A Breakdown of Credit Union Rates

Those in the lending world increasingly acknowledge credit unions as a competitive threat. Mortgage rates are a large reason why. 

“The…big differentiator…for many [credit unions], but not all, is very competitive and transparent pricing on mortgages,” banking analyst David McVay tells The Canadian Press (CP). That compares to some banks’ posted rates, which are as high as 4.99% on five-year terms. 

But the phrase “competitive and transparent” needs defining. Any praise we heap on credit unions should be put in perspective because they are far from created equal.

As of this minute, credit unions advertise five-year rates ranging from as low as 2.84% to as high as 5.69%.

Servus, the country’s second biggest credit union (and the one featured in CP’s story), promotes a 3.39% five-year fixed mortgage. That’s clearly more “transparent” than, say, CIBC’s best advertised rate of 4.99%. But 3.39% isn’t much to crow about. If you can’t even beat the lowest widely advertised Big 6 bank rate (3.24% at RBC), your rates are nothing special.

According to mortgage rate data from RateSpy.com, out of the 209 credit unions that publicly display mortgage rates, only 9% of them (18 in total) are truly competitive. “Competitive” in this context means a five-year fixed rate that a well-qualified home buyer can get from virtually any mortgage broker—i.e., under 3.00%. (Mind you, if you take the average rate that CUs publicize, it is significantly lower than the average Big 6 bank.)

Believe it or not, almost 1 in 4 credit unions still feature only posted rates (4.79% and above). Others display no rates at all. They try to lure in customers with “relationship pricing” (i.e., undisclosed rates based on one’s business with that credit union).

As we’ve written before, opaque “relationship pricing” models make market share gains an uphill battle. Today’s younger Internet-savvy consumers all scan the web for rate deals, and “Call for our best rate” doesn’t attract clicks. 

Conversely, CUs that adopt competitive rate models put up big volume (not surprisingly). Take DUCA, for example. It’s leaving most other CUs in the dust as far as mortgage market share growth. That’s thanks in part to reasonable pricing (2.99% at branches) and an aggressive broker-driven mortgage strategy (with even lower rates).

This chart from McVay and Associates says it all. What’s notable is that DUCA accomplished this share growth by partnering with just five mortgage brokerages, as of the date of this chart (they’re up to eight now).


Robert McLister, CMT

  1. Why anybody go to CU for Mortgage ? They have lots of restrictions.
    1) Closed mortgages unless sold .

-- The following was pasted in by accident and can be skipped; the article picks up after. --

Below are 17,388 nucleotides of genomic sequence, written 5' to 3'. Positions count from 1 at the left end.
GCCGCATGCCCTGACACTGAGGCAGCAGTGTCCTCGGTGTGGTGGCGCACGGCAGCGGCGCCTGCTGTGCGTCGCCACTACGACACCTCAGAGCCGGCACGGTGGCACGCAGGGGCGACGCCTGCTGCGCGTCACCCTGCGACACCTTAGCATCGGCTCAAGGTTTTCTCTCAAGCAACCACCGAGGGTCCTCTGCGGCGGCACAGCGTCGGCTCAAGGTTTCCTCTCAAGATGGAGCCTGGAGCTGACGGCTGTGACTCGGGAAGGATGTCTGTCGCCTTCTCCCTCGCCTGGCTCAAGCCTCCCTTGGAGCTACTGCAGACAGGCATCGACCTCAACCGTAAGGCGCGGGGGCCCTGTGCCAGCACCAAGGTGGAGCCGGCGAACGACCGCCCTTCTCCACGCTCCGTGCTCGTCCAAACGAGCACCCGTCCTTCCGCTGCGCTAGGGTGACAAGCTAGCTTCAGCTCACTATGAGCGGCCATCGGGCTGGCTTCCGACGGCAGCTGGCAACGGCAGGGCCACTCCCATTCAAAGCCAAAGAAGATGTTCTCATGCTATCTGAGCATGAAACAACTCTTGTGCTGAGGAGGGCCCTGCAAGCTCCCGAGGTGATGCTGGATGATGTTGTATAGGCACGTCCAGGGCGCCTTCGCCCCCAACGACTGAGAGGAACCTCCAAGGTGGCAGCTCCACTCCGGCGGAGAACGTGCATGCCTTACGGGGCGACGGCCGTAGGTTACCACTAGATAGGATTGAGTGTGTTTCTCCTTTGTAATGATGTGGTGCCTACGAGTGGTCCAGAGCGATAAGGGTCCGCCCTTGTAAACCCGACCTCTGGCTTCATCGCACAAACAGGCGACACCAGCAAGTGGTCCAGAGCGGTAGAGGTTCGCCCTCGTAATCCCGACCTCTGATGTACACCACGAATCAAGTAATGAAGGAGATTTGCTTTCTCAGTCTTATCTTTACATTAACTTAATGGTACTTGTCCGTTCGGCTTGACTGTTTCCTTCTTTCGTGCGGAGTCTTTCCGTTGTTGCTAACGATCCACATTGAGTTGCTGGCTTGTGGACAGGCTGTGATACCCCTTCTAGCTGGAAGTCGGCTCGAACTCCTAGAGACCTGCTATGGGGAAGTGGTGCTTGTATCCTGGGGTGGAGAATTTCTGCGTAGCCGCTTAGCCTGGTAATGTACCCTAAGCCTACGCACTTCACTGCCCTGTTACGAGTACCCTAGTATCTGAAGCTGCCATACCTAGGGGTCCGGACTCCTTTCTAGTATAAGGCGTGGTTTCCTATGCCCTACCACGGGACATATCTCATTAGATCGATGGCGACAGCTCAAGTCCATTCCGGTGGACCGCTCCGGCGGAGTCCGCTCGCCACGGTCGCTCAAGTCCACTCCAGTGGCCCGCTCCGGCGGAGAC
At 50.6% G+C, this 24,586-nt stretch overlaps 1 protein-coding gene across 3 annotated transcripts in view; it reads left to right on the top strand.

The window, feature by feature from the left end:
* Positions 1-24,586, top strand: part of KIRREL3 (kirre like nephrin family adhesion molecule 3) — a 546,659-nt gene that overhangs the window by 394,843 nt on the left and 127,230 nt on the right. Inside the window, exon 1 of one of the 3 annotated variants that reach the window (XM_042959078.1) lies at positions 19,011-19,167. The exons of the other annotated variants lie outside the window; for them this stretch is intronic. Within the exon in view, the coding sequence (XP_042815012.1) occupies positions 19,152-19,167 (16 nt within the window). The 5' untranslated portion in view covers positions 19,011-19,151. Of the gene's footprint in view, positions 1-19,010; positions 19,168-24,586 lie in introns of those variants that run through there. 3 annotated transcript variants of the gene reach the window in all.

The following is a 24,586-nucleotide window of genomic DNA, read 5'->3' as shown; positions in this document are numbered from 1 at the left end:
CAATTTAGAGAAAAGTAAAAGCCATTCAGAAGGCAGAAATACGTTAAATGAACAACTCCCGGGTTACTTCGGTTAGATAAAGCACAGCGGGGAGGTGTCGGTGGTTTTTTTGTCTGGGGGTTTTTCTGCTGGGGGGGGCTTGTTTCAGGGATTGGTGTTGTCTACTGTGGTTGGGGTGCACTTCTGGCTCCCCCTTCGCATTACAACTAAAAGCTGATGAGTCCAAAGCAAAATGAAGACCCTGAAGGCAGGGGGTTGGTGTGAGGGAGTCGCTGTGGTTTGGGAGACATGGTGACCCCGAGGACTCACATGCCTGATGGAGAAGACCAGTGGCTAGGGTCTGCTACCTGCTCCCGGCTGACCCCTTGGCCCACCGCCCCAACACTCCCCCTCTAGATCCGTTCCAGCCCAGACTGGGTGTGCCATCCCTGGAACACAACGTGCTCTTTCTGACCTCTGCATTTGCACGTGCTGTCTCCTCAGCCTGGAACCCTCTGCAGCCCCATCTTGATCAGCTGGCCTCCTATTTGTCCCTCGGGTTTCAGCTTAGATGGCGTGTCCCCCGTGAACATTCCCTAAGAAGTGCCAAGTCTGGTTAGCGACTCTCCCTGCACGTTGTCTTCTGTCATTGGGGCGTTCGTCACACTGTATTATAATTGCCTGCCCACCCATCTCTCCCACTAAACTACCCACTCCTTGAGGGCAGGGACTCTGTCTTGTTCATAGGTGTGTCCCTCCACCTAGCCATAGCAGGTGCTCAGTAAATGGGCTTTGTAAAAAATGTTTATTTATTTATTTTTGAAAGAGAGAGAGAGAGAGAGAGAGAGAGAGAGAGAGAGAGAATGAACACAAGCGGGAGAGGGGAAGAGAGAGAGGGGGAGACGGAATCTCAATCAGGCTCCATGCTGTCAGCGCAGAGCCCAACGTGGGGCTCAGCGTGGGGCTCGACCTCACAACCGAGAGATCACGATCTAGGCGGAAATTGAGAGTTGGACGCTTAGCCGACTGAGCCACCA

2) Can’t be ported outside of province so pay a penalty.
    3) should be living within 20-30 minutes from the nearest branch
    4) Usually higher rates except recent price wars to gain market share. How long they will have the money to continue ?
    5) their 5 % Cash back for DP is not amortized. So huge penalty plus pay back full cash back.

    1. Hey Joe, Thanks for the comment. At this stage, there’s no doubt that borrowers should steer clear of the majority of CUs. But that said, an increasing number of CUs are highly competitive on price and very fair on terms. In fact, all but #2 in your list need to be put in proper context. And even #2 (interprovincial porting) is inconsequential to 95% of the population. Only ~1% of the population moves interprovincially each year, according to TD Economics.

  2. In your chart you have ATB Financial, they are not a Credit Union , they are a Crown Corporation owned by Alberta & do not have the same rules as a Cedit Union.

  3. Hi, Rob.

    I think your quote sourcing is incorrect. The pricing quote came from David McVay, not Ian Glassford.


    1. Thanks for the note. We’re not sure if there was a correction from the original CP story or not. Servus actually emailed us and acknowledged the quote being from Ian Glassford, but I notice that CP attributes it to McVay, so it’s been modified here. Cheers…

  4. JOE “why would anyone go to a CU”
    Blanket dismissal of credit unions as being a poor choice for consumers is ridiculous ( to be polite!).
    Some CU s provide attractive terms to customers who do not meet “normal” rules by (still) applying common sense lending. Some provide incredible, “homey” customer service that we all experienced years ago with other lenders, and some CU s provide excellent rates, and some provide profit sharing that can easily offset any rate disadvantage. But just as most banks dont (always) offer the “best ” rate, CU s overall terms can be very competitive, with a neighbourhood approach to lending rather than using a national matrix of black and white lending criteria.

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